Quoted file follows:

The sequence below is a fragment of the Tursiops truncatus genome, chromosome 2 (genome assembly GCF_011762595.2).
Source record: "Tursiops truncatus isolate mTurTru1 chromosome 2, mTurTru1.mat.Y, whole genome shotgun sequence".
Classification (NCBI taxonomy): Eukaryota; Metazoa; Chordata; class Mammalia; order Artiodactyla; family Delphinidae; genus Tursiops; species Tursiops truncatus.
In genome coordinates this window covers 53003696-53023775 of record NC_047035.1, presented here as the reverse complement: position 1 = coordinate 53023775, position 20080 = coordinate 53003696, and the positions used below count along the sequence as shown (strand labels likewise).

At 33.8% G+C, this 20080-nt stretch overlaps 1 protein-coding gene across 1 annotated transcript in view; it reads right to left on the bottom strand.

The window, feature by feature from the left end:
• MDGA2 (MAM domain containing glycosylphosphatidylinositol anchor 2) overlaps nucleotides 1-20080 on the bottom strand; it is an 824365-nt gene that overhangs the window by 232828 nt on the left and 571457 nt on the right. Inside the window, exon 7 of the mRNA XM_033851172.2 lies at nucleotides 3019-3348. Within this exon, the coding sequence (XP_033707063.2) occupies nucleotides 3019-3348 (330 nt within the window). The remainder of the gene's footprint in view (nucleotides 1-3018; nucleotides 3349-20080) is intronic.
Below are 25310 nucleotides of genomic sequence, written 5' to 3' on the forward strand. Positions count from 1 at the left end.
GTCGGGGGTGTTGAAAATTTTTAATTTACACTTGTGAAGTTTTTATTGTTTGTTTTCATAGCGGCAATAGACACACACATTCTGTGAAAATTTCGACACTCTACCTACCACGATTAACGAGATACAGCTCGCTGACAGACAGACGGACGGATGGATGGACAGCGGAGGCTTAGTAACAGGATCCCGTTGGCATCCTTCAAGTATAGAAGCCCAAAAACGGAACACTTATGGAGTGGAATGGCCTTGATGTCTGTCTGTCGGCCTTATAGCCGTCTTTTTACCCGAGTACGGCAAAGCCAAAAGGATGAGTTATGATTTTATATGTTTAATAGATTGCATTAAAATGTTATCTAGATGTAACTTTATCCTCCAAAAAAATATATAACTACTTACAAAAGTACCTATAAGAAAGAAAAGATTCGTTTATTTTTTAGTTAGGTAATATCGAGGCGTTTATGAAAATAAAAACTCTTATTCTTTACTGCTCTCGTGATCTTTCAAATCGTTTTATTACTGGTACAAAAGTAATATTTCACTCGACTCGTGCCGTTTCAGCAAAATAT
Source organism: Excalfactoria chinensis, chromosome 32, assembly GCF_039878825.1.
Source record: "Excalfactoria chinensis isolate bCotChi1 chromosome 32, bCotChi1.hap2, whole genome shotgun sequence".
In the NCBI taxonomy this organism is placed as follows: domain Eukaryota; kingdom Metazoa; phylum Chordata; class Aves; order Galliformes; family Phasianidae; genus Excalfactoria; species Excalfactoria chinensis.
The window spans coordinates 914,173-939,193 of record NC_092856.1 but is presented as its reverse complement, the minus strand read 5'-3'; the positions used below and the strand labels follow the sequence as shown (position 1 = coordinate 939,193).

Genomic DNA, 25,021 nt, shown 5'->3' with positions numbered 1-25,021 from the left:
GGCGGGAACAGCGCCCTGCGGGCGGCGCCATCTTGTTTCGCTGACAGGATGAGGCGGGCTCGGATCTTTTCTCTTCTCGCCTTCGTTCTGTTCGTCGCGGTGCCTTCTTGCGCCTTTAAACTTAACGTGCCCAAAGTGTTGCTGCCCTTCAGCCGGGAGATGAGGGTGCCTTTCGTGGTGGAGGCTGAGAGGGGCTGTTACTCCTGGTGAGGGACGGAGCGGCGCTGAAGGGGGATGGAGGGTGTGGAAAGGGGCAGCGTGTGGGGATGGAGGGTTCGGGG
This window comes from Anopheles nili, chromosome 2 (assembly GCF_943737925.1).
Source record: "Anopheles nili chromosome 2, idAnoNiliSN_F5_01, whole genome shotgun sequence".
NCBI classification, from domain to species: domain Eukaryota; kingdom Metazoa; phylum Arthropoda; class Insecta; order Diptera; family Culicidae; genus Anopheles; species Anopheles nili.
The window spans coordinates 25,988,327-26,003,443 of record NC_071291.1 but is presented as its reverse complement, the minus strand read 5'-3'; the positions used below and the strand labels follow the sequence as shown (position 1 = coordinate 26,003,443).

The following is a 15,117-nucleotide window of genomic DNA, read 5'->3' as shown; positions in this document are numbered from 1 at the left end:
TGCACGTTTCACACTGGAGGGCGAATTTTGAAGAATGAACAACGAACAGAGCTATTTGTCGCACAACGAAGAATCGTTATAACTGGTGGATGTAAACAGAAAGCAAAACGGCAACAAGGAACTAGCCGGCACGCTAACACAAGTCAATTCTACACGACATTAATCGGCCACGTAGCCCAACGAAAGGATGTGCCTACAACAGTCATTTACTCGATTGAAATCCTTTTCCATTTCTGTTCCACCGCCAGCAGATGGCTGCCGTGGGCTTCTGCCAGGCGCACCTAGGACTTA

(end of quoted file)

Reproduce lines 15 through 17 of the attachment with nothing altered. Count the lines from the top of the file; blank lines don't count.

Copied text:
GGCGGGAACAGCGCCCTGCGGGCGGCGCCATCTTGTTTCGCTGACAGGATGAGGCGGGCTCGGATCTTTTCTCTTCTCGCCTTCGTTCTGTTCGTCGCGGTGCCTTCTTGCGCCTTTAAACTTAACGTGCCCAAAGTGTTGCTGCCCTTCAGCCGGGAGATGAGGGTGCCTTTCGTGGTGGAGGCTGAGAGGGGCTGTTACTCCTGGTGAGGGACGGAGCGGCGCTGAAGGGGGATGGAGGGTGTGGAAAGGGGCAGCGTGTGGGGATGGAGGGTTCGGGG
This window comes from Anopheles nili, chromosome 2 (assembly GCF_943737925.1).
Source record: "Anopheles nili chromosome 2, idAnoNiliSN_F5_01, whole genome shotgun sequence".